Last year one of the safest for Queens residents
by Daniel Bush
Jan 12, 2010 | 1949 views | 0 0 comments | 30 30 recommendations | email to a friend | print
District Attorney Richard Brown, Mayor Michael Bloomberg, and Police Commissioner Ray Kelly at a gun buyback in Queens.
District Attorney Richard Brown, Mayor Michael Bloomberg, and Police Commissioner Ray Kelly at a gun buyback in Queens.
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Queens just keeps getting safer.

Richard Brown, the borough’s district attorney, announced that the level of serious crime in Queens fell once again in 2009, continuing its “historic decline” since he took office nearly 19 years ago.

Last year in Queens County robbery was down 14.5 percent, grand larceny was down 11.4 percent, burglaries dropped by 8.5 percent, and rape declined by 4.1 percent, according to police statistics. The only serious crime that saw an increase was felony assault (up a modest 1.8 percent).

Some 80 murders were committed in Queens in the past calendar year, a far cry from the 361 killings in 1991, the year Brown took office. Homicide was down 5 percent in 2009, making it the second best year since 1966, Brown said.

Overall, serious crime is down by almost 40 percent from 1991 levels.

“These figures serve as a stark reminder of the fact that the law enforcement initiatives and crime prevention policies that we began to put in place back in the early nineties continue to yield huge dividends for the people of Queens County,” Brown said in a statement.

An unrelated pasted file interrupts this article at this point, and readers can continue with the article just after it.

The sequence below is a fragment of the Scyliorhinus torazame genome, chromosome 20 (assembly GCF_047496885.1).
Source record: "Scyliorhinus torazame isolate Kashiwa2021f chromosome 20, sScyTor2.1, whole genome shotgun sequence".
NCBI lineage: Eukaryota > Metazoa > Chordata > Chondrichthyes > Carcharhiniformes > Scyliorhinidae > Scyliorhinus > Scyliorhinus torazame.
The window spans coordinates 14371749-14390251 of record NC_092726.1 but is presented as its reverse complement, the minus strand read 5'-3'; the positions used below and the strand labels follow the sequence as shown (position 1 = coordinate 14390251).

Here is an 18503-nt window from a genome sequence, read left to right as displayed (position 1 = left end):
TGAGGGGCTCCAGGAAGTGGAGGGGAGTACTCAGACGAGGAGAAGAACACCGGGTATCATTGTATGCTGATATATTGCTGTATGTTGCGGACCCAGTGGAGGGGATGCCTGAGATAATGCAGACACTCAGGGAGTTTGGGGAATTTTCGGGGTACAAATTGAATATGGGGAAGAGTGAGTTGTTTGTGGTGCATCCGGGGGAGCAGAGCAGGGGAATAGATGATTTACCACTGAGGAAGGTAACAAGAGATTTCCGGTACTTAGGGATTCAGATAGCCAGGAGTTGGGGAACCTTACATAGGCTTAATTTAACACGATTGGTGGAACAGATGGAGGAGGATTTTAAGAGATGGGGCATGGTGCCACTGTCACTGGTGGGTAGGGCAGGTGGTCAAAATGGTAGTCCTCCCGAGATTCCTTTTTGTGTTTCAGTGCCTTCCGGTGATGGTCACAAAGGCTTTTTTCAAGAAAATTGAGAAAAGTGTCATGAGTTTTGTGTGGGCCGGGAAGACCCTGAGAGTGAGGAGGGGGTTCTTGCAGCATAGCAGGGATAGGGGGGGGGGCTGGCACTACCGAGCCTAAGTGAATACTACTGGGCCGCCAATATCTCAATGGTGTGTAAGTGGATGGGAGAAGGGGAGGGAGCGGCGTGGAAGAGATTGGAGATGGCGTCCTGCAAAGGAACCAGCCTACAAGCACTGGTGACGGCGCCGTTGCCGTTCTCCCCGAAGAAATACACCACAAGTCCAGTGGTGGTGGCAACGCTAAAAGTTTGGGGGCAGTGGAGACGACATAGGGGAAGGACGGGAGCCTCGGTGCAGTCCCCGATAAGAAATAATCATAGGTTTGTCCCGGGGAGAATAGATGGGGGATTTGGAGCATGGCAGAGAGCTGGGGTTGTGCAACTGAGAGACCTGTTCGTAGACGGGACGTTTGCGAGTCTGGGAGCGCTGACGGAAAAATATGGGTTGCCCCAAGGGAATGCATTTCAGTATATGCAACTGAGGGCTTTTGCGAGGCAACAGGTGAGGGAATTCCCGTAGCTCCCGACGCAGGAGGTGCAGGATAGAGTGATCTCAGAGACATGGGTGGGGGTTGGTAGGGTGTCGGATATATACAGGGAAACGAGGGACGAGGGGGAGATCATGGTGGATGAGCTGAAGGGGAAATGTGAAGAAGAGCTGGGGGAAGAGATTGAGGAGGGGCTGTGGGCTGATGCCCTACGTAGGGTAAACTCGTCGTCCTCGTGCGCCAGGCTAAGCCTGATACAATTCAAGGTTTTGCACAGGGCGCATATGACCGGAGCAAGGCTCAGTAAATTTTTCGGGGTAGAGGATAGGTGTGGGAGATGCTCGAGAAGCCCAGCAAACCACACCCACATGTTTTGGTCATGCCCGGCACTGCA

Car thefts were down, too, something Brown credited to an aggressive crack down on chop shops, auto insurance fraud and “career auto thieves.”

He attributed the decrease in gun violence to a successful gun buyback program jointly funded by the Queens County District Attorney’s office and the NYPD.

“The gun buyback program was a huge success in terms of getting weapons off the street, and in avoiding the potentially devastating social and financial burden that each firearm could have taken in terms of the senseless loss of life or human suffering,” Brown said, adding that he expects another banner year in fighting crime in Queens.

“I am optimistic that by continuing the very successful strategies that we have employed in recent years we, together with our law enforcement colleagues, can make Queens County even safer in 2010,” he added.

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